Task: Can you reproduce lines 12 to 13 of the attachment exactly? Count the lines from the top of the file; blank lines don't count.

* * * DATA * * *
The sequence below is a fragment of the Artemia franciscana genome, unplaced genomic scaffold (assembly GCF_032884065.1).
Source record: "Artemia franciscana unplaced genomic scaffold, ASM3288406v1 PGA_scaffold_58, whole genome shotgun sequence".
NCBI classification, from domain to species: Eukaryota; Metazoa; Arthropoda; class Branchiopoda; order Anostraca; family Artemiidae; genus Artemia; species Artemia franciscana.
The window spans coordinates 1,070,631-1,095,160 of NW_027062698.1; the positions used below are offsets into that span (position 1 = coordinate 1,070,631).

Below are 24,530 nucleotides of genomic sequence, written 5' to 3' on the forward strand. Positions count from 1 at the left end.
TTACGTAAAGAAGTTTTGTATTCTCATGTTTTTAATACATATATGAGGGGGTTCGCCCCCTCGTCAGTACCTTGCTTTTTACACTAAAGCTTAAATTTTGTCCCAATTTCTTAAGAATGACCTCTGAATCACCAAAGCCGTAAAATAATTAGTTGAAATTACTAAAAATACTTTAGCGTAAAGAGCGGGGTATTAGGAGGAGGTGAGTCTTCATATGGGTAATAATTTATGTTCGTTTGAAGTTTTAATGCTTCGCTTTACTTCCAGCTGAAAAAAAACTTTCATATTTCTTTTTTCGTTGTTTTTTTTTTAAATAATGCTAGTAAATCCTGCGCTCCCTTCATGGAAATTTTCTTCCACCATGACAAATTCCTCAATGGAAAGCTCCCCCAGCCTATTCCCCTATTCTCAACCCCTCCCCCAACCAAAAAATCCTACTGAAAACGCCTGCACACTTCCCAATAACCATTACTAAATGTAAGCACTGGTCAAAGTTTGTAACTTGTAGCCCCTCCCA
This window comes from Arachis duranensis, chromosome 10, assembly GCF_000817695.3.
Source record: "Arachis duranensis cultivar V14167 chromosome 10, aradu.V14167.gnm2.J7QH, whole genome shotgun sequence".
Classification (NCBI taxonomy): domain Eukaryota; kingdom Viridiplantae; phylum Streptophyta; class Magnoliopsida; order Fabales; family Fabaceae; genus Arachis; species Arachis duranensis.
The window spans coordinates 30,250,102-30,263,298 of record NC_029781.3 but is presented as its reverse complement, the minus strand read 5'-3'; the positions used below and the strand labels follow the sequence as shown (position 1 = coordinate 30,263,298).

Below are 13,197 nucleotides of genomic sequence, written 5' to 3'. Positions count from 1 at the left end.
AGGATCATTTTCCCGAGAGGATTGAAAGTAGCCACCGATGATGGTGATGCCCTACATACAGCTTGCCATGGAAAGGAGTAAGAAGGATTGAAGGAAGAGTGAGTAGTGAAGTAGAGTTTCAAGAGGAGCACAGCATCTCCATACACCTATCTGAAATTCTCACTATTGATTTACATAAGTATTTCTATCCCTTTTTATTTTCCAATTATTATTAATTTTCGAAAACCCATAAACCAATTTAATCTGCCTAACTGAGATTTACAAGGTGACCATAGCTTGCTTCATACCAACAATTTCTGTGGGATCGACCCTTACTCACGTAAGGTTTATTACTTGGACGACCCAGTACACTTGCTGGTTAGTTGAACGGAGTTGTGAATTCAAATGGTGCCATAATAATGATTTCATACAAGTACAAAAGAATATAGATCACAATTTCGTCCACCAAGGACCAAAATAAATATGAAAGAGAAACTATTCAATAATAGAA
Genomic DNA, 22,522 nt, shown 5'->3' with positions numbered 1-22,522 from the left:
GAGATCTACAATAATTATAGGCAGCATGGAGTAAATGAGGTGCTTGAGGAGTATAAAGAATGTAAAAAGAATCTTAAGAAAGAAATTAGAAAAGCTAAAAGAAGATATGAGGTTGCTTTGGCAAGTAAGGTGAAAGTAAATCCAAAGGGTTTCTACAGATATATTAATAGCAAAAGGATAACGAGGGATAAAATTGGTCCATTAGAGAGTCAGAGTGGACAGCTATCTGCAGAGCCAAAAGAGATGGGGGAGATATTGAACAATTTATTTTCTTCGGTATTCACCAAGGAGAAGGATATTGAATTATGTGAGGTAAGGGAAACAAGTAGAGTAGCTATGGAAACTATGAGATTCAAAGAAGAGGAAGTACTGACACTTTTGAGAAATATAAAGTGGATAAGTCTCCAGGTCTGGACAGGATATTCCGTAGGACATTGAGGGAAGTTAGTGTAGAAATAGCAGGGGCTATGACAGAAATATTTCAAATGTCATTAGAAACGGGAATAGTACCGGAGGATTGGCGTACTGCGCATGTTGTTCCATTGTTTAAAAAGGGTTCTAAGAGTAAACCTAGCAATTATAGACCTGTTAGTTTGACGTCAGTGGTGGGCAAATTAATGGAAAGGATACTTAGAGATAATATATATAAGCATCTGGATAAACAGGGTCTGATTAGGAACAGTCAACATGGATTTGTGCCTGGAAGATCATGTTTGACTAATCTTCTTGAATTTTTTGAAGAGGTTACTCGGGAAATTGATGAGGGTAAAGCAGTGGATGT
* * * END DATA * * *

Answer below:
AGGATCATTTTCCCGAGAGGATTGAAAGTAGCCACCGATGATGGTGATGCCCTACATACAGCTTGCCATGGAAAGGAGTAAGAAGGATTGAAGGAAGAGTGAGTAGTGAAGTAGAGTTTCAAGAGGAGCACAGCATCTCCATACACCTATCTGAAATTCTCACTATTGATTTACATAAGTATTTCTATCCCTTTTTATTTTCCAATTATTATTAATTTTCGAAAACCCATAAACCAATTTAATCTGCCTAACTGAGATTTACAAGGTGACCATAGCTTGCTTCATACCAACAATTTCTGTGGGATCGACCCTTACTCACGTAAGGTTTATTACTTGGACGACCCAGTACACTTGCTGGTTAGTTGAACGGAGTTGTGAATTCAAATGGTGCCATAATAATGATTTCATACAAGTACAAAAGAATATAGATCACAATTTCGTCCACCAAGGACCAAAATAAATATGAAAGAGAAACTATTCAATAATAGAA
Genomic DNA, 22,522 nt, shown 5'->3' with positions numbered 1-22,522 from the left: